How 'sea blindness' is costing Africa one trillion US dollars
Pic: Al Jazeera
Heard on 702's John Robbie Show: a conference taking place this week which brought together about 21 African countries looked at problems faced by the continent's marine economy. 38 countries in Africa share a coastline however 'sea blindness' - the inability to realise the potential benefits of the maritime sector - shows that there's reportedly over one trillion US dollars that could be made that isn't being made on the continent. African Maritime Security Researcher at the Institute for Security Studies (ISS), Timothy Walker:
It's hard to estimate right now because we are still gathering the data, but we are overcoming the 'sea blindness' that we've been dealing with for many years now. Estimates vary, but there are hundreds of billions and into the trillions now and the ocean economy is something we are going to desperately need in terms of producing African prosperity in the future. South Africa's maritime plan of the future through Operation Phakisa - part of the National Development Plan and that's looking at African ownership of ships and also building ships within Africa for trade. What's interesting is that South Africa, for all it's maritime dependency - 90% of our goods are traded by the sea - we don't have any ships flying the South African flag. Countries like Liberia that are much less developed have thousands of ships flying their flag at sea.
Plans for new cable car for Signal Hill, Cape Town
Picture of Lion's Head and Signal Hill from the summit of Table Mountain with Robben Island in Table Bay in the background. Photo by Hilton Teper on Wikipedia
Heard on Cape Talk's Breakfast with Kieno Kammies: a report in the Cape Argus notes how the Table Mountain National Park (TMNP) is looking into proposals for building a cableway up Signal Hill with a stopover at the Lion Battery where the noon day gun is fired. City of Cape Town Mayor, Patricia de Lille says this proposal falls under the jurisdiction of Sanral and her office therefore cannot comment on the development:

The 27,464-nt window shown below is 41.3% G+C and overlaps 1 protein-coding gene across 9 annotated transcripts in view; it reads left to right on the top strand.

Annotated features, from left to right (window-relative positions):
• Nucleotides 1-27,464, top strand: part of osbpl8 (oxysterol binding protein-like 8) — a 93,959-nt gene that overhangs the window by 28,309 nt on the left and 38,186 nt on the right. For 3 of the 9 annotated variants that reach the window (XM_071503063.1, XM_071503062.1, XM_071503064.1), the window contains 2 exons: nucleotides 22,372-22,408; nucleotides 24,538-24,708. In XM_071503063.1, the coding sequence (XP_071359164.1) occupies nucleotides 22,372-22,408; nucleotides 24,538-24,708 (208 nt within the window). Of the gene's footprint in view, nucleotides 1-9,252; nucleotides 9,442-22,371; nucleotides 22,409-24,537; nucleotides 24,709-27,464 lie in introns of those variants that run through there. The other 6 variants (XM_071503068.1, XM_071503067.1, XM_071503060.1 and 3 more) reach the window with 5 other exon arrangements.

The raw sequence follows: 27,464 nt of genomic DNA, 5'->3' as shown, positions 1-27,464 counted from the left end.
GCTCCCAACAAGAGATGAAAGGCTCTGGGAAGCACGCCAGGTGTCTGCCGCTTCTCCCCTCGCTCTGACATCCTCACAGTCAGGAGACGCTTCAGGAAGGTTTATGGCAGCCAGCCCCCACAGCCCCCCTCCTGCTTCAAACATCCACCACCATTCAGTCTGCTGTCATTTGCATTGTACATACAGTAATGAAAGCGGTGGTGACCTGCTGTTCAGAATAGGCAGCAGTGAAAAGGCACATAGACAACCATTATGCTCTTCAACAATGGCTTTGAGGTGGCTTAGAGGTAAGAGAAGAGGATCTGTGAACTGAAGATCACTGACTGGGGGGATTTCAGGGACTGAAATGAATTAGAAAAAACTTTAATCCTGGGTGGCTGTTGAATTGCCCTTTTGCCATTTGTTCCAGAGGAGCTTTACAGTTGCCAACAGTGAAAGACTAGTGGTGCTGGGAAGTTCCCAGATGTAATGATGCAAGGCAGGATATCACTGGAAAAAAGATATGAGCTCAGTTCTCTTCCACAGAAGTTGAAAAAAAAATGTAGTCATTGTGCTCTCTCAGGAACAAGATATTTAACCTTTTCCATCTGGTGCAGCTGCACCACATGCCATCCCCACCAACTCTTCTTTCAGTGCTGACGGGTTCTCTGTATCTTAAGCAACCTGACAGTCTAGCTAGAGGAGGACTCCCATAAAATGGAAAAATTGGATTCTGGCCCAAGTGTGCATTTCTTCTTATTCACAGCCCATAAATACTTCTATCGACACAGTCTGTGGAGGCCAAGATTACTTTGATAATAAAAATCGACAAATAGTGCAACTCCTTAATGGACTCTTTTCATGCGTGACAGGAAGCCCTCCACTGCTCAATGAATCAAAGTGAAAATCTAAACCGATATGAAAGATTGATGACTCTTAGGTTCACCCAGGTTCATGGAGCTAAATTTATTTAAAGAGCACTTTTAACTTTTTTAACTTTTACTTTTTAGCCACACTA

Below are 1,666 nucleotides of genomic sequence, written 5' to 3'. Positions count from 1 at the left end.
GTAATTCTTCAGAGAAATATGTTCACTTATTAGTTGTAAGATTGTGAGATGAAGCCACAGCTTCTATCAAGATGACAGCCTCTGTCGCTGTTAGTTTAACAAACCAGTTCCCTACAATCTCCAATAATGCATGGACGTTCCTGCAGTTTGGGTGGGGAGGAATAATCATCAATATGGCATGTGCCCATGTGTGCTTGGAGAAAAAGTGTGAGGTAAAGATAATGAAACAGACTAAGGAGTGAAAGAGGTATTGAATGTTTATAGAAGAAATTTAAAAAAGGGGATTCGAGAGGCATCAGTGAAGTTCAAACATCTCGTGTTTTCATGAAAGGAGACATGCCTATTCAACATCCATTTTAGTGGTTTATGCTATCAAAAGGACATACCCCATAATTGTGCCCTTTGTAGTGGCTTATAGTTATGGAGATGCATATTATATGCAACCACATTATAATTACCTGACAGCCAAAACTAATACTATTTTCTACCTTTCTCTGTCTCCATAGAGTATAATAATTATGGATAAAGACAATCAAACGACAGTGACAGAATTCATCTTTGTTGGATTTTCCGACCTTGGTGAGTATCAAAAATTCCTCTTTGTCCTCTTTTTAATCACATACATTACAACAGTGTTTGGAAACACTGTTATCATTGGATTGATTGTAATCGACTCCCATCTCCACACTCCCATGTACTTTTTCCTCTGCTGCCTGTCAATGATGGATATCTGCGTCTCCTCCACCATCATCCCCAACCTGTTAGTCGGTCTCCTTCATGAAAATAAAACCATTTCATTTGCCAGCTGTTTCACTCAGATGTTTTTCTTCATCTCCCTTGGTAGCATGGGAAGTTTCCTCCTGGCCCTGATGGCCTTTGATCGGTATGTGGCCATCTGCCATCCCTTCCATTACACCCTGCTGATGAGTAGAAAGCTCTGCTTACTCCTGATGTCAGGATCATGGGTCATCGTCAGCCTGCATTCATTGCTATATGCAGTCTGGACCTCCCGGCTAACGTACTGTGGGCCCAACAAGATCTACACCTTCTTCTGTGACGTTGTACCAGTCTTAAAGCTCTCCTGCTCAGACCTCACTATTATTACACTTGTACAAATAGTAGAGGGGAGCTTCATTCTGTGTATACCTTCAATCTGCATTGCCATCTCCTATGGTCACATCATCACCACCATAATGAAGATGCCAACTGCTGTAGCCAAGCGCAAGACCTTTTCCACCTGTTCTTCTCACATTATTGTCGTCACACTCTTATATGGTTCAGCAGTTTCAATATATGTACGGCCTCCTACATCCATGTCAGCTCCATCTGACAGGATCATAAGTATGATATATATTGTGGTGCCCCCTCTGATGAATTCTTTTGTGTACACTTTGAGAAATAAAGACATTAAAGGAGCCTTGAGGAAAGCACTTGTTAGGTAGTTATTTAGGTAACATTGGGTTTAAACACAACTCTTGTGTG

There are different pieces of land there and the one piece belongs to Sanral and there, the City cannot say what they can do with it. There's two pieces of land - one of which is vacant earth, where squatting was happening and the other has an electricity depot. We will start public consultation now following a Council meeting last week about what we should do with those vacant pieces of land. At the moment, we've only got permission from Council to seek proposals from the public. On the Sanral land, they have apparently been seeking to build cable cars for many years, but they have not put in an application to the City for land use of their own land. So the public can engage the City over the City's pieces of land.
Has your car's side window shattered out of the blue?
Heard on 702's John Robbie Show: a follow up from Thursday calls and texts where drivers were noting car windscreens exploding out of the blue. What explains this phenomenon? MD of PG Glass, Malcolm Carew:
The side glass is one piece of glass - about 4 mm thick - and it's tempered and the tempering process creates a compression skin on that glass. It's five times the strength of normal glass, but the moment there is impact, that glass will shatter into very small pieces so you don't have shards that damage the occupants in the car. In very unusual circumstances, you have manufacturing defects with these parts. There are cases where you have damage but that damage may have not gone through the skin compression, so it sits there, but then you go through a pot hole or rough road or you have a change in temperature and then you have a burst.